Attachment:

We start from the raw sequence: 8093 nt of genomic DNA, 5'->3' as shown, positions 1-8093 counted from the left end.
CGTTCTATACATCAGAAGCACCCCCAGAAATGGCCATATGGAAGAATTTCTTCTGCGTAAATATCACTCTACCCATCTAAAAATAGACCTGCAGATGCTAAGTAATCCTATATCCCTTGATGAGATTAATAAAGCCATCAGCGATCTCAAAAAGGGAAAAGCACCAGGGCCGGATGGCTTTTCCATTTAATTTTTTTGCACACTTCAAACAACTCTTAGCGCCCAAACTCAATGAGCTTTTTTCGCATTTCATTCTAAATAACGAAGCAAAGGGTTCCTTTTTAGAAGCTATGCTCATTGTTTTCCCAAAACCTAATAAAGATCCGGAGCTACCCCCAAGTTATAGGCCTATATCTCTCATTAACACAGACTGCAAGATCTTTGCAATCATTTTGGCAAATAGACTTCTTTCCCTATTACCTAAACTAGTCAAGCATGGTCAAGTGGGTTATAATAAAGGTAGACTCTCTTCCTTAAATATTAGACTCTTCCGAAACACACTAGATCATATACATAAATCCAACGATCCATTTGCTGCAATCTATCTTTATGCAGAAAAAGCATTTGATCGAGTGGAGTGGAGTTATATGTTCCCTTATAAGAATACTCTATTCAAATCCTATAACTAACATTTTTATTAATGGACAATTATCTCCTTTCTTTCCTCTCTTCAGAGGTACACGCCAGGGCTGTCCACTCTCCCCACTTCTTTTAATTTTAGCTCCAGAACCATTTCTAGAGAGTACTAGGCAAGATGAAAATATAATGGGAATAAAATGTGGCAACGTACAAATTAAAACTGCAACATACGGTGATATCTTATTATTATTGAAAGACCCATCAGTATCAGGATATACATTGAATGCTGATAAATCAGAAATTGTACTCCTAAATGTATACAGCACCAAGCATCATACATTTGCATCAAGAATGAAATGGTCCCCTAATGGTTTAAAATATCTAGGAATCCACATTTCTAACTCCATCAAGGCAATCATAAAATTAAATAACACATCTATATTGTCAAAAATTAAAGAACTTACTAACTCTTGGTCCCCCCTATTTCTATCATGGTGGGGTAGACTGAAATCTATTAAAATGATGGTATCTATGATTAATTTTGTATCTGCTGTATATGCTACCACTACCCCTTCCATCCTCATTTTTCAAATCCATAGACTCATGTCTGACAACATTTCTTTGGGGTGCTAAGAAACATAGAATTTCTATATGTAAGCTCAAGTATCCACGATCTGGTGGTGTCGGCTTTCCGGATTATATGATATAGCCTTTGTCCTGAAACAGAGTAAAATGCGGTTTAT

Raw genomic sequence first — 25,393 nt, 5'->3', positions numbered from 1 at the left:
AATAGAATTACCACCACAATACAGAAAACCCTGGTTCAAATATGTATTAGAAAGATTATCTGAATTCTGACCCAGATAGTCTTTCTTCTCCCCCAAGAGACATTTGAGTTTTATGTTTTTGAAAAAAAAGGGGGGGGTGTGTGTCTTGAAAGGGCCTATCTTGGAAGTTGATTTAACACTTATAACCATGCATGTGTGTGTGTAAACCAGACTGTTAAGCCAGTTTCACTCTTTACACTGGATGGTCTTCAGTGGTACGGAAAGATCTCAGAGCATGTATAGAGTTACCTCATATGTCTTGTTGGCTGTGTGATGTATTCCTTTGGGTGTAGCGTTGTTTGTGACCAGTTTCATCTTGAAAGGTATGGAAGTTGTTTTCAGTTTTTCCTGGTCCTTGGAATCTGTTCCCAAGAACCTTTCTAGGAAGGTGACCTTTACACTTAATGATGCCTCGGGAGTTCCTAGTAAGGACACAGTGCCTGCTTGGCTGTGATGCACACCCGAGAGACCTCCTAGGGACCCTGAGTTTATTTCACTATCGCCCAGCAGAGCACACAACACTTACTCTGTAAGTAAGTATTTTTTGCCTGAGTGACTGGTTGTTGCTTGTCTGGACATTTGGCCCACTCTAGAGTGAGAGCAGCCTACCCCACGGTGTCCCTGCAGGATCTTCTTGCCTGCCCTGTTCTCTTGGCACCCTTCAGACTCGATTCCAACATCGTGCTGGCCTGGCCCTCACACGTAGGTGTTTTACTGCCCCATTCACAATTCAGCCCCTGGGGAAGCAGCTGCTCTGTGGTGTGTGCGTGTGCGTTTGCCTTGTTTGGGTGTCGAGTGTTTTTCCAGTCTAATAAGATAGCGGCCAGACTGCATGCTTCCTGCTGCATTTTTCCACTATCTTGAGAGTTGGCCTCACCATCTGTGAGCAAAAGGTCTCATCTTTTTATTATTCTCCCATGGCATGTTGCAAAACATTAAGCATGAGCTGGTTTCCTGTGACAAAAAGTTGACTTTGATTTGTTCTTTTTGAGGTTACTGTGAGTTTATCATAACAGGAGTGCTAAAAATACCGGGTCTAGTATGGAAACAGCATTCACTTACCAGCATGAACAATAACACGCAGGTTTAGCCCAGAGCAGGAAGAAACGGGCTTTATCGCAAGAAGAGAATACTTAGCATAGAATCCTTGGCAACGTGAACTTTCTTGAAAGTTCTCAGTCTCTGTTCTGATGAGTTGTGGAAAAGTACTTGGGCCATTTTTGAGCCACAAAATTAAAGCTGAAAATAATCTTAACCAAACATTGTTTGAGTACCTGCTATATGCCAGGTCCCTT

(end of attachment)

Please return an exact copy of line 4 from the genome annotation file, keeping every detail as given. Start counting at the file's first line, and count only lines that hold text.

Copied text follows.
AATAGAATTACCACCACAATACAGAAAACCCTGGTTCAAATATGTATTAGAAAGATTATCTGAATTCTGACCCAGATAGTCTTTCTTCTCCCCCAAGAGACATTTGAGTTTTATGTTTTTGAAAAAAAAGGGGGGGGTGTGTGTCTTGAAAGGGCCTATCTTGGAAGTTGATTTAACACTTATAACCATGCATGTGTGTGTGTAAACCAGACTGTTAAGCCAGTTTCACTCTTTACACTGGATGGTCTTCAGTGGTACGGAAAGATCTCAGAGCATGTATAGAGTTACCTCATATGTCTTGTTGGCTGTGTGATGTATTCCTTTGGGTGTAGCGTTGTTTGTGACCAGTTTCATCTTGAAAGGTATGGAAGTTGTTTTCAGTTTTTCCTGGTCCTTGGAATCTGTTCCCAAGAACCTTTCTAGGAAGGTGACCTTTACACTTAATGATGCCTCGGGAGTTCCTAGTAAGGACACAGTGCCTGCTTGGCTGTGATGCACACCCGAGAGACCTCCTAGGGACCCTGAGTTTATTTCACTATCGCCCAGCAGAGCACACAACACTTACTCTGTAAGTAAGTATTTTTTGCCTGAGTGACTGGTTGTTGCTTGTCTGGACATTTGGCCCACTCTAGAGTGAGAGCAGCCTACCCCACGGTGTCCCTGCAGGATCTTCTTGCCTGCCCTGTTCTCTTGGCACCCTTCAGACTCGATTCCAACATCGTGCTGGCCTGGCCCTCACACGTAGGTGTTTTACTGCCCCATTCACAATTCAGCCCCTGGGGAAGCAGCTGCTCTGTGGTGTGTGCGTGTGCGTTTGCCTTGTTTGGGTGTCGAGTGTTTTTCCAGTCTAATAAGATAGCGGCCAGACTGCATGCTTCCTGCTGCATTTTTCCACTATCTTGAGAGTTGGCCTCACCATCTGTGAGCAAAAGGTCTCATCTTTTTATTATTCTCCCATGGCATGTTGCAAAACATTAAGCATGAGCTGGTTTCCTGTGACAAAAAGTTGACTTTGATTTGTTCTTTTTGAGGTTACTGTGAGTTTATCATAACAGGAGTGCTAAAAATACCGGGTCTAGTATGGAAACAGCATTCACTTACCAGCATGAACAATAACACGCAGGTTTAGCCCAGAGCAGGAAGAAACGGGCTTTATCGCAAGAAGAGAATACTTAGCATAGAATCCTTGGCAACGTGAACTTTCTTGAAAGTTCTCAGTCTCTGTTCTGATGAGTTGTGGAAAAGTACTTGGGCCATTTTTGAGCCACAAAATTAAAGCTGAAAATAATCTTAACCAAACATTGTTTGAGTACCTGCTATATGCCAGGTCCCTT